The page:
From left to right: former San Francisco 49ers quaterback Colin Kaepernick, former Boston Celtics head coach Ime Udoka, United States Women’s National Team forward Alex Morgan and National Football League commissioner Roger Goodell. (Gabriella Lewis/Managing Editor of Digital Operations)

I have previously posed the question: who are sports for? The loyal fanbases? The dogged players? The coaching staff? The owners?

One could make a solid argument for any of these entities, because sports at its core is for the amalgamation of them all. However, it is easy to ignore the sinister side of sports economics as we bask in the glow of our favorite teams.

Last Monday, much of the state of Georgia was elated when the University of Georgia (UGA) football team took home their second consecutive College Football Playoff National Championship. The most recently available data from 2021 reports that UGA earned $169.1 million in revenue and a $46.3 million surplus. It’s estimated that SEC football fans shell out between $1,212 to $4,232 each per season to support their teams, whether they attended the schools or not. 

Although the top Division I universities, like those in the SEC, spend millions on their athletic programs, they still skirt a key cost: paying the actual players, which keeps profits high while they maintain a nonprofit status.

At the FIFA World Cup Qatar 2022 tournament, FIFA earned a reported $7.5 billion in revenue after Qatar spent $200 million in public funds on their World Cup bid, hundreds of millions more than the runner-up nation. FIFA still awarded Qatar the tournament despite its tiny size, anti-LGBTQ and woman policies and oppressively warm climate, resulting in an unprecedented migration to a winter timeline and thousands of workers dying while constructing the tournament’s facilities.

Even drafting players into the professional leagues is a money-making scheme. Although it’s founded on years of tradition, the draft strips players of their autonomy and gives teams control over where players live, the jersey they wear and their starting salary. Most American sports fans are used to drafting, but some players, including soccer star Alex Morgan, have called for the end of draft practices. 

In the case of former National Football League (NFL) quarterback Colin Kaepernick, the NFL ousted Kaepernick from the league for his protests in support of the Black Lives Matter movement, largely to save face from bad public relations and keep the money flowing. On the other hand, Nike launched both ad and shoe campaigns in support of Kaepernick which while they brought attention to his cause, were also calculated financial decisions.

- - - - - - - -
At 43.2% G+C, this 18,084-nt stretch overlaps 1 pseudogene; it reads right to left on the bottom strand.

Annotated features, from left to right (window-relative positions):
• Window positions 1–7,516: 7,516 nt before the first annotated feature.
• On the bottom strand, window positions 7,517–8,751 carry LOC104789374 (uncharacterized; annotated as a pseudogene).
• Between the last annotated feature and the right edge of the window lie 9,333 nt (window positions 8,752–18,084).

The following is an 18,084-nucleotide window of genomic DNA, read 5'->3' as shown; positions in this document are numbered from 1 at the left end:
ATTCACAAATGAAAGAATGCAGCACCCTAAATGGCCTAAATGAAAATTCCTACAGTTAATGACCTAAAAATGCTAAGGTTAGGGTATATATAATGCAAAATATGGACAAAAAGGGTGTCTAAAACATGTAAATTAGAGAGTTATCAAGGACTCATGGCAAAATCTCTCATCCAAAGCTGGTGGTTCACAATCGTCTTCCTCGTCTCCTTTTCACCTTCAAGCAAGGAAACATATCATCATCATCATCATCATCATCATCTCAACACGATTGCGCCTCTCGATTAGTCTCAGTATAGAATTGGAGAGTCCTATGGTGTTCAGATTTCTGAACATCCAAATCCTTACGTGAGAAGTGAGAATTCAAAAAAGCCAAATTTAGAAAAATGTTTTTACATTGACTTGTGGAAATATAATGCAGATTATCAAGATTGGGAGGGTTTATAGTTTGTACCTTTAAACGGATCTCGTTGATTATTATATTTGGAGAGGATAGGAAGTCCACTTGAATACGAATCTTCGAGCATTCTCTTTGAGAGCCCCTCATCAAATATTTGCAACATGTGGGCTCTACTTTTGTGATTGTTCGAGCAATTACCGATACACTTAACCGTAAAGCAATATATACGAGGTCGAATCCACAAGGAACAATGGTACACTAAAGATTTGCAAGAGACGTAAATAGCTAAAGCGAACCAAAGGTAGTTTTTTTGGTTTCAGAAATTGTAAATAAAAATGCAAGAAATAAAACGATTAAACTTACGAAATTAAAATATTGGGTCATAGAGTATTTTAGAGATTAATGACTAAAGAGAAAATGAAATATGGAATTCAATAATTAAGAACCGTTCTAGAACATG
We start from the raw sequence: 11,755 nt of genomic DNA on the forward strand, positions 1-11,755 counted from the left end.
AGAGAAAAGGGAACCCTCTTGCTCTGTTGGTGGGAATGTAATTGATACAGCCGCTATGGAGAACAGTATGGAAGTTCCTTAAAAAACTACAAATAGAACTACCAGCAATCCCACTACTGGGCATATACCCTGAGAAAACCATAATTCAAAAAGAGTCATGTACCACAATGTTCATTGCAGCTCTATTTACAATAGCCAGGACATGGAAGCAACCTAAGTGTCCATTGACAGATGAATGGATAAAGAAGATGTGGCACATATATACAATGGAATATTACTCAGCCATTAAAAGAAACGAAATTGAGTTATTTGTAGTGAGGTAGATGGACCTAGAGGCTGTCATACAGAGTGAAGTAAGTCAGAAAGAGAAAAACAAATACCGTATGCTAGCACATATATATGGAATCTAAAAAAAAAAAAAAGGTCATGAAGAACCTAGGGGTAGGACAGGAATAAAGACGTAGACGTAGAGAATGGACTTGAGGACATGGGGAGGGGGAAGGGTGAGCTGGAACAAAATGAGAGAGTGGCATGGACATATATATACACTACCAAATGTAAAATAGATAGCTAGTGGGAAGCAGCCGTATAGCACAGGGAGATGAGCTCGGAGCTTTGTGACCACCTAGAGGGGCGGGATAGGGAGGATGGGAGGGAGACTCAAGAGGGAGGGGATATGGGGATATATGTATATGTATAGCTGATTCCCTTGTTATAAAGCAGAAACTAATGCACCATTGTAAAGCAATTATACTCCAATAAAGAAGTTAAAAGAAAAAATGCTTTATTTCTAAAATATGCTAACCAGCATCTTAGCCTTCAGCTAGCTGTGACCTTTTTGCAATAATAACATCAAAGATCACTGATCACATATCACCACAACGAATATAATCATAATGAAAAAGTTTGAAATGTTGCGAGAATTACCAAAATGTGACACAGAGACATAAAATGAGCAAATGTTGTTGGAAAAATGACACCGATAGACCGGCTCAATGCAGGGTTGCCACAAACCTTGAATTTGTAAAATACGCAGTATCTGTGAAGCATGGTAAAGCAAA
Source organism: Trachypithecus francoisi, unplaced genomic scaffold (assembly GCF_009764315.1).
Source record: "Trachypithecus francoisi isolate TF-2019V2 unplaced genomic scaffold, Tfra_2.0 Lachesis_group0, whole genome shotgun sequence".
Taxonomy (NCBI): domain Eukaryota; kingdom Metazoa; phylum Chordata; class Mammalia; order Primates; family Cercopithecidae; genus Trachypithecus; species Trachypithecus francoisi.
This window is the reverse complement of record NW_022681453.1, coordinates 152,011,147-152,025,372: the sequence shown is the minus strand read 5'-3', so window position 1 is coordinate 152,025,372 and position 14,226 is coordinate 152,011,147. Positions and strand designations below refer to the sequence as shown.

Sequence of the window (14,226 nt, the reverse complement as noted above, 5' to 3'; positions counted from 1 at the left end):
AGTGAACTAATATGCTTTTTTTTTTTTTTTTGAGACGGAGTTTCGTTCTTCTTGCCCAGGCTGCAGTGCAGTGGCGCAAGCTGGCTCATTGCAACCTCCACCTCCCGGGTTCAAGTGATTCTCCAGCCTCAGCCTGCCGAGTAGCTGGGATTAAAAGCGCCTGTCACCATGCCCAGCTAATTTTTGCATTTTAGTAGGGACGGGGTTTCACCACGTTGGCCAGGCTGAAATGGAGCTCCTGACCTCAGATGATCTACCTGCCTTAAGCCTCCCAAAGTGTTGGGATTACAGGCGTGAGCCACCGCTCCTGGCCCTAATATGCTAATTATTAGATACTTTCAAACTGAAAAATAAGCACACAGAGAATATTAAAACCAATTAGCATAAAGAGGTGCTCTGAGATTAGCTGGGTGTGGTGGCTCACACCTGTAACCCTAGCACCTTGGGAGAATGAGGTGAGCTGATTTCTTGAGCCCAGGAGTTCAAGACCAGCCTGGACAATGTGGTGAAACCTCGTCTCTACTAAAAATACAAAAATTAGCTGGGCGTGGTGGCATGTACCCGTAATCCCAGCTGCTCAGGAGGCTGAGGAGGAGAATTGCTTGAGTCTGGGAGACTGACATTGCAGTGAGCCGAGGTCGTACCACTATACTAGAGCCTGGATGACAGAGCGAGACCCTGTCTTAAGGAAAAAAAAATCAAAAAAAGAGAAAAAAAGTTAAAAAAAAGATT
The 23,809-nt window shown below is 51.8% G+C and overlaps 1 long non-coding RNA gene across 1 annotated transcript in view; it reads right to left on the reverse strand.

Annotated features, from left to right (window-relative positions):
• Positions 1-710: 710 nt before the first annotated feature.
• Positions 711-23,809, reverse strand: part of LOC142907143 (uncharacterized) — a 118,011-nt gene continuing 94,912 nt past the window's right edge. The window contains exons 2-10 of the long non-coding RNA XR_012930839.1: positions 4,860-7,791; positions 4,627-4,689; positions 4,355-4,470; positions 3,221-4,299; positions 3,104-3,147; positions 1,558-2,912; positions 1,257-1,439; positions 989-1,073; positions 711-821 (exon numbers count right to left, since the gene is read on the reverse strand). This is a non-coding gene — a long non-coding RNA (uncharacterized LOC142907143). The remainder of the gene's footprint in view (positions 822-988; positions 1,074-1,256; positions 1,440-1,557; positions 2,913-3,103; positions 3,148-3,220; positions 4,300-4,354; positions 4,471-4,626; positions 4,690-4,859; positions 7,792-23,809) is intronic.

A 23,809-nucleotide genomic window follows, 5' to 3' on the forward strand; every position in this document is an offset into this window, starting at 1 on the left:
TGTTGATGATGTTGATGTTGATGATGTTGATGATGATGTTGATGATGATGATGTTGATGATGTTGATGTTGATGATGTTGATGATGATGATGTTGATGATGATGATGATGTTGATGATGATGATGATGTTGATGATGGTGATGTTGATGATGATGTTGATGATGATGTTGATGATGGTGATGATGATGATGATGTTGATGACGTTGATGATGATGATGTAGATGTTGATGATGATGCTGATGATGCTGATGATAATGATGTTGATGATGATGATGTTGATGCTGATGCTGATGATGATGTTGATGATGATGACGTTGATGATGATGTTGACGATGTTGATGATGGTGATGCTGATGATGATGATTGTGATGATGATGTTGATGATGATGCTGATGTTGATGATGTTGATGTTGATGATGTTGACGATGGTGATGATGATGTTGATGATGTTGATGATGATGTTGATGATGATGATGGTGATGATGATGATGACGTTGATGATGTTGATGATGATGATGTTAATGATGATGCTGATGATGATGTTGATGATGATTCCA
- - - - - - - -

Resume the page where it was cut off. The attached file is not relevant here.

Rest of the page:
In September 2022, the Boston Celtics were embroiled in a scandal after suspending head coach Ime Udoka for the remainder of the 2022-2023 season for having an alleged consensual workplace relationship with a junior staff member. Even though the relationship was tagged as consensual,  news articles later revealed Udoka made unwanted comments to her, and at its very core, the uneven power dynamic between them disqualifies their relationship from being consensual. 

But Udoka’s career wasn’t stalled for long, as less than two months after his suspension, National Basketball Association insider Adrian “Woj” Wojnarowski reported that the Brooklyn Nets were finalizing a deal to hire Udoka as their head coach. 

When I scrolled through Twitter and came across this particular ‘Woj bomb,’ I felt a stinging betrayal. To me, the Nets ownership, which claims to be progressive, decided to ignore fans, women and the belief in ethical workplace behaviors in favor of maximizing winning odds and therefore increasing financial success. After intense public backlash, the Nets did not hire Udoka.

So whether the sacrifice be human life, the fan experience, consensual relationships or player livelihood, sports is ultimately a business. Valued at well over $500 billion, the sports industry is one of the most lucrative institutions in the world, and while we may feel close personal connections to our teams or hope that our favorite leagues value their athletes as more than cash cows, fans, players and morality will always be a second priority. 

Sports are about money and making ownership of these institutions increasingly lucrative. Although we may believe what’s happening on the court or field is for the fans and athletes, they often have little to do with decision making. Even though fans provide much of the revenue that makes sports profitable, ownership cares less about making fans happy and more about staying afloat financially.

And so although I believe sports have deep intrinsic cultural and emotional value, we as fans are just an afterthought in a game with many players.

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Digital Operations & Podcast Editor | Gabriella Lewis (she/her, 23C) is from San Francisco, California, majoring in political science and women, gender and sexuality studies. She hosts the podcast Wheel Talk. Outside the Wheel, she is involved with residence life and voting rights at Emory. She also enjoys national parks, eating ramen and telling people she's from California.